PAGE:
On May 11, 2017, the Director General of the Société camerounaise de palmeraies (Socapalm), Dominique Cornet, applied to the Cameroonian Minister of Trade, Luc Magloire Mbarga Atangana, for a request to obtain from this member of the Government responsible for the registration of prices of certain consumer products, a substantial increase in the price of the sale of crude palm oil to processing industries and households.
Arguing that the prices of raw palm oil have been blocked in the country for 10 years, the CEO of Socapalm, a company controlled by the Franco-Belgian Socfin group, proposes to increase the price of the tonne between 450,000 and 600,000 FCFA excluding tax, which would lead to an increase of more than 30%. According to the Association of Oil Refiners of Cameroon (Asroc), this increase is expected to impact household prices, which would increase from CFAF 600 per liter to CFAF 750, an increase of 25%.
According to Socapalm, the need for this upward revision of prices is justified by the increase in its costs, the desire to bail out the company’s funds to launch an investment plan, or the increase in the sale price of the tonne on the international market to 843 dollars in the first quarter of 2017. So many justifications swept aside by the Asroc.
On the basis of a trend of world prices for crude palm oil over the period from 3 January to 20 June 2017, Asroc observes that “contrary to the allegations of Socapalm, Average price of the sale of the tonne of crude palm oil in the first quarter of 2017 is 712.52 dollars and not 843 dollars “as claimed by the leader of the production of crude palm oil in Cameroon.
The consolidation of the local refiners also indicates that Socapalm, which announces a new investment plan, has not already respected the plan produced in 2008, which enabled her to obtain an increase in the sale price of crude palm oil from 360 to 450 CFA francs per kilogram. Instead of the planned expansion of plantations, with a view to increasing production, Asroc even reveals that Socapalm used the funds raised by the latest price increase to develop Hevea plantations, to the detriment of the oil palm.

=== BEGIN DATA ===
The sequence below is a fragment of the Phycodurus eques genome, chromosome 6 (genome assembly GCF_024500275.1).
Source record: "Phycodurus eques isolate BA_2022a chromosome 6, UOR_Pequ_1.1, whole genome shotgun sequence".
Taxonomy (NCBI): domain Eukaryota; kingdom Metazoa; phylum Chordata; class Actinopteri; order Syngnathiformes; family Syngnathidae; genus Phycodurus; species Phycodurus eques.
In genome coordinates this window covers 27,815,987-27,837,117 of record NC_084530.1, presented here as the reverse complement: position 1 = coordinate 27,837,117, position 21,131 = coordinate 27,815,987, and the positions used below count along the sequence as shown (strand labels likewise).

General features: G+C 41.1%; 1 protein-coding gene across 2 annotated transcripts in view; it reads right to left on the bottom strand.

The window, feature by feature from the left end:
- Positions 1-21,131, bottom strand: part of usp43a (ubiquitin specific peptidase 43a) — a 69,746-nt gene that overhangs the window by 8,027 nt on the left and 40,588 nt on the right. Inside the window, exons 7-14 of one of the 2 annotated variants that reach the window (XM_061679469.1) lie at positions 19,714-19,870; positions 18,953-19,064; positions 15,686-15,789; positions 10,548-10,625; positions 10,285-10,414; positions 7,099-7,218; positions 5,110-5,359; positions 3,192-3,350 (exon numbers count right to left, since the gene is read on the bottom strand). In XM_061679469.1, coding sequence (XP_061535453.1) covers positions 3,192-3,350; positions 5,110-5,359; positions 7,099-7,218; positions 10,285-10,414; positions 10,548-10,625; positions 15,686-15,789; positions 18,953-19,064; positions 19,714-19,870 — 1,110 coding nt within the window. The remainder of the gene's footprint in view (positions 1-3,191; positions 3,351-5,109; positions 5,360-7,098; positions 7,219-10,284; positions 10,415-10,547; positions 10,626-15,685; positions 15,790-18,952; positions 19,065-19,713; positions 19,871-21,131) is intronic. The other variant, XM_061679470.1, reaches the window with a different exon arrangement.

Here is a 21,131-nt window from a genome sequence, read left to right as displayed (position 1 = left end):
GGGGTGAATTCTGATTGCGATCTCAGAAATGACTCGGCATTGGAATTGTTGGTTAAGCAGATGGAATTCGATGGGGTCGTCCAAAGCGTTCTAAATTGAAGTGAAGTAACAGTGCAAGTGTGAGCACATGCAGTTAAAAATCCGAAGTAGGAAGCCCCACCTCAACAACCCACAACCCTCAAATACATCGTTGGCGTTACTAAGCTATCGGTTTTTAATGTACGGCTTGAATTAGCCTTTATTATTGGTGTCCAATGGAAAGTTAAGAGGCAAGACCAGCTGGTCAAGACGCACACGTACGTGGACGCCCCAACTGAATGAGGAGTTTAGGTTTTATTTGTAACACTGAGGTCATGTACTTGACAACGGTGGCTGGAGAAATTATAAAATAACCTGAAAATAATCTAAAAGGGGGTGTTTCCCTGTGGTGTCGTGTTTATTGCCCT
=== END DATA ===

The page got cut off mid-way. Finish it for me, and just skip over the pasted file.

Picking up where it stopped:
In response to Socapalm’s rising costs, which would raise financial difficulties for the company, Asroc recalls that this agro-industrial unit declared “a gain of 6 billion CFA francs in 2016, 5 billion CFA francs as a dividend “. In fact, Socapalm declared, by the end of 2016, after-tax profits of CFAF 5.1 billion, a decrease of more than CFAF 1 billion compared to CFAF 6.4 billion for the year 2015. According to the company’s financial statements, the dividend to be distributed amounts to 6.8 billion CFA francs, Socapalm having decided to carry out a deferral of its “retained earnings” stock, in order to complete the envelope to be distributed to shareholders for the 2016 financial year.
On June 27, a meeting on the subject was held at the Ministry of Trade. The following day, correspondence from the Prime Minister’s office was transmitted to Minister Mbarga Atangana, for a record of the “denunciations” it contains. The correspondence, written on 13 June by an NGO called the Observatory of Societal Development, accuses the Minister of Trade of damaging palm oil producers by allowing imports, whereas, according to the NGO, local production is “sufficient“. Yet experts agree that Cameroon’s production deficit, which peaked at 100,000 tons for years, has reached 130,000 tons for two years.
Better still, the NGO, whose correspondence addressed to the Prime Minister on 13 June, is accompanied by the letter sent on 11 May to the Minister of Trade by Socapalm, that asks the government to grant the market leader oil Palm in Cameroon, a substantial increase in the price of raw palm oil in the country.